Traditional woodturning revived in northeast Iran

September 1, 2021 - 19:33

TEHRAN – Great efforts paid off in a northeastern Iranian village where local crafters have succeeded in reviving traditional skills of woodturning, which were once on the verge of oblivion. 

“For thousands of years the art of woodturning has been popular in Torbat-e Heydarieh, but it had fallen into neglect in recent years,” tourism chief of the village, Ali Mohammadi said on Wednesday.

However, the forgotten handicraft has been brought back to life with a great deal of effort made by a young artisan couple, who set up a woodturning workshop in the city, the official added.

Their workshop currently employs some 10 crafters who export their handmade products to neighboring countries and Europe, he noted. 

Woodturning refers to the act of shaping wood using horizontal wood scraping rotational machines to build products like sofa legs, bowls, plates, etc. A woodturning artist is a person who is able and skilled in regulating the woodturning machine, selecting the appropriate wood, and shaping and finishing the wood.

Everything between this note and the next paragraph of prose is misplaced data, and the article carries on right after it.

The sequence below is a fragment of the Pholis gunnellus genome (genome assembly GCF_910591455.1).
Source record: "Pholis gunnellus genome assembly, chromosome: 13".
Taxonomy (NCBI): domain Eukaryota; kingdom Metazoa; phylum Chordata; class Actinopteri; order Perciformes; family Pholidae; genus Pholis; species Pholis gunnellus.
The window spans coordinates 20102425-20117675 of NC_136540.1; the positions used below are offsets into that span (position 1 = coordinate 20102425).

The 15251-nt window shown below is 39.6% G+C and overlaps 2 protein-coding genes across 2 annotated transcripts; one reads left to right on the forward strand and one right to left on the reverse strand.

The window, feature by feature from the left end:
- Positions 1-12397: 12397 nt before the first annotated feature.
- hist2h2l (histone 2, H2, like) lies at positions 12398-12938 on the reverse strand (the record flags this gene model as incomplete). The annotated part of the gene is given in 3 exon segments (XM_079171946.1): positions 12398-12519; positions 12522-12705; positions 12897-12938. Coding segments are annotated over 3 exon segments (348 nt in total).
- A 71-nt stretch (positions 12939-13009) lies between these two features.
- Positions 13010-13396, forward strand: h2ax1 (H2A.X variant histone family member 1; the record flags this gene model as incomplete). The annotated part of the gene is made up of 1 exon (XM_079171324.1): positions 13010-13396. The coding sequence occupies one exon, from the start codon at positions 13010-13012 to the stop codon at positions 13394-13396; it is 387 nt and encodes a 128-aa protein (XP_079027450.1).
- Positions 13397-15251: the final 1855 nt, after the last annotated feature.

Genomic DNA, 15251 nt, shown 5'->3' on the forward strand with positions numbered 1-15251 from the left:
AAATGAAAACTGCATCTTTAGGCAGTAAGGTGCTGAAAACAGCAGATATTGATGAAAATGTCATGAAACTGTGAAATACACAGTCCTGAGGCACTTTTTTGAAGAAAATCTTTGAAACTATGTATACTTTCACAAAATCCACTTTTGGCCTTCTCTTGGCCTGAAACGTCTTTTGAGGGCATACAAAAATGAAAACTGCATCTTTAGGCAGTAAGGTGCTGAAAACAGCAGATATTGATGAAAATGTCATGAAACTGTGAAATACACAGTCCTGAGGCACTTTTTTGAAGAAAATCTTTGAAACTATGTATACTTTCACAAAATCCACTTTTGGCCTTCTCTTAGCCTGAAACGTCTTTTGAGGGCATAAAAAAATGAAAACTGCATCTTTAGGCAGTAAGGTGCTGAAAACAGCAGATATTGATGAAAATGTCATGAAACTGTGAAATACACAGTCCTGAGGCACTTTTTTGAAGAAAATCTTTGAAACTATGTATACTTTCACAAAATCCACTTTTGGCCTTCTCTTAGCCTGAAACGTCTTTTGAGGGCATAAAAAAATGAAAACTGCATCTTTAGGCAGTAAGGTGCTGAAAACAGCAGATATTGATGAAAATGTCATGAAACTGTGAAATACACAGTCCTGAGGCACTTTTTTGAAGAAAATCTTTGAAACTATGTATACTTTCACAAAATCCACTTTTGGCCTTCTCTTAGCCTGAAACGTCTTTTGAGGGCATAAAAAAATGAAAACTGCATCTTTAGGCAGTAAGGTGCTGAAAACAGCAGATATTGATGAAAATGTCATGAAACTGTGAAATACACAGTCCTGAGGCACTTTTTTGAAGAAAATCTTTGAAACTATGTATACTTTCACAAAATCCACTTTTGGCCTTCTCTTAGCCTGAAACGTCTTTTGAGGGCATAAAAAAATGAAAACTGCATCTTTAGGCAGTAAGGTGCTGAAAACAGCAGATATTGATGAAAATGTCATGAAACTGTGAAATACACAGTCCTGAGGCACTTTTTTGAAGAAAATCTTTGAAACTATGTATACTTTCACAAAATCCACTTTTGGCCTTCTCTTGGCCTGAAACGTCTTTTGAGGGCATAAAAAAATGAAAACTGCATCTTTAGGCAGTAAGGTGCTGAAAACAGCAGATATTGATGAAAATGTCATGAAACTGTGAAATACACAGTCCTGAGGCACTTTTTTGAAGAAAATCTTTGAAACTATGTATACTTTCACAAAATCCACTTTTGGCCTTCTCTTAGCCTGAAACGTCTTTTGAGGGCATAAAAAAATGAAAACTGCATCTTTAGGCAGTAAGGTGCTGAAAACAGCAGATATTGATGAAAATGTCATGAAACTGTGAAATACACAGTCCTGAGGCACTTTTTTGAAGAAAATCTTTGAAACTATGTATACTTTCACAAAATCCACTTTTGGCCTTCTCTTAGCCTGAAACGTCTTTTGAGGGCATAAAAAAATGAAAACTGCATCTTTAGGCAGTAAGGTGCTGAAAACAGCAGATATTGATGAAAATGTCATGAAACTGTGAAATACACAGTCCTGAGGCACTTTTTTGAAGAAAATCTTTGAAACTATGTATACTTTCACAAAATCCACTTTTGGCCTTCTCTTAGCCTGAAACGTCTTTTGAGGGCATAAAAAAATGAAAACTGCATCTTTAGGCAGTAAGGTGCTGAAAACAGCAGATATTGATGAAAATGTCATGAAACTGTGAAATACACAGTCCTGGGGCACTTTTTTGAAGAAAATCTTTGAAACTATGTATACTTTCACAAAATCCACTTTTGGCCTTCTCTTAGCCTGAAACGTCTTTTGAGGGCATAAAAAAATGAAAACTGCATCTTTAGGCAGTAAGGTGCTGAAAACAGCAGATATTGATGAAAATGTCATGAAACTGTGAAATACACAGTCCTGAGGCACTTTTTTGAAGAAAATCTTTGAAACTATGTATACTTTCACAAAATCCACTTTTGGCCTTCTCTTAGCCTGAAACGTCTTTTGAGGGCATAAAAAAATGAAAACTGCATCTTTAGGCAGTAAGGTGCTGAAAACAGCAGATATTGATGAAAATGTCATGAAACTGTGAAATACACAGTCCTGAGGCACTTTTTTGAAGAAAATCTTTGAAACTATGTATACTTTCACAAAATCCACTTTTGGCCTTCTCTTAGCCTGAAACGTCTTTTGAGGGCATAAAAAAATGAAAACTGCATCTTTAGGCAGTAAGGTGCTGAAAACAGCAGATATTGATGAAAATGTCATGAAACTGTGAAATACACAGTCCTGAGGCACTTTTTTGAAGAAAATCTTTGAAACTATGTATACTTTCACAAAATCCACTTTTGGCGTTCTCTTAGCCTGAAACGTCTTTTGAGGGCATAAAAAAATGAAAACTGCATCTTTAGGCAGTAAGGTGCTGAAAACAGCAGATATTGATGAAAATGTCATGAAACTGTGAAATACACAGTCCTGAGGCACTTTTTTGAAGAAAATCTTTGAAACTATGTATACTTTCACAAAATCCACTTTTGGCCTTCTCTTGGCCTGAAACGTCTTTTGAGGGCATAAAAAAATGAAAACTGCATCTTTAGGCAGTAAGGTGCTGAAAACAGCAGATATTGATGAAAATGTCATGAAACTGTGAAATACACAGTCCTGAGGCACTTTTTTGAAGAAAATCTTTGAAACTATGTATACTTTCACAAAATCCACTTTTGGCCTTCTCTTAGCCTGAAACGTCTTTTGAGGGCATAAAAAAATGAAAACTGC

With 14 entries, Iran ranks first globally for the number of cities and villages registered by the World Crafts Council, as China with seven entries, Chile with four, and India with three ones come next.

The value of Iran’s handicrafts exports stood at $120 million during the first eleven months of the past Iranian calendar year 1399 (March 20, 2020 – February 18, 2021), Mehr reported. The country’s handicrafts exports slumped during the mentioned months in comparison to the same period last a year earlier due to the damage the coronavirus pandemic has inflicted on global trade.

The Islamic Republic exported $427 million worth of handicrafts during the first eleven months of the calendar year 1398. Of the figure, some $190 million was earned via suitcase trade (allowed for customs-free and tax-free transfer) through 20 provinces, according to data compiled by the Ministry of Cultural Heritage, Tourism and Handicrafts.

Ceramics, pottery vessels, handwoven cloths as well as personal ornamentations with precious and semi-precious gemstones are traditionally exported to Iraq, Afghanistan, Germany, the U.S., the UK, and other countries.


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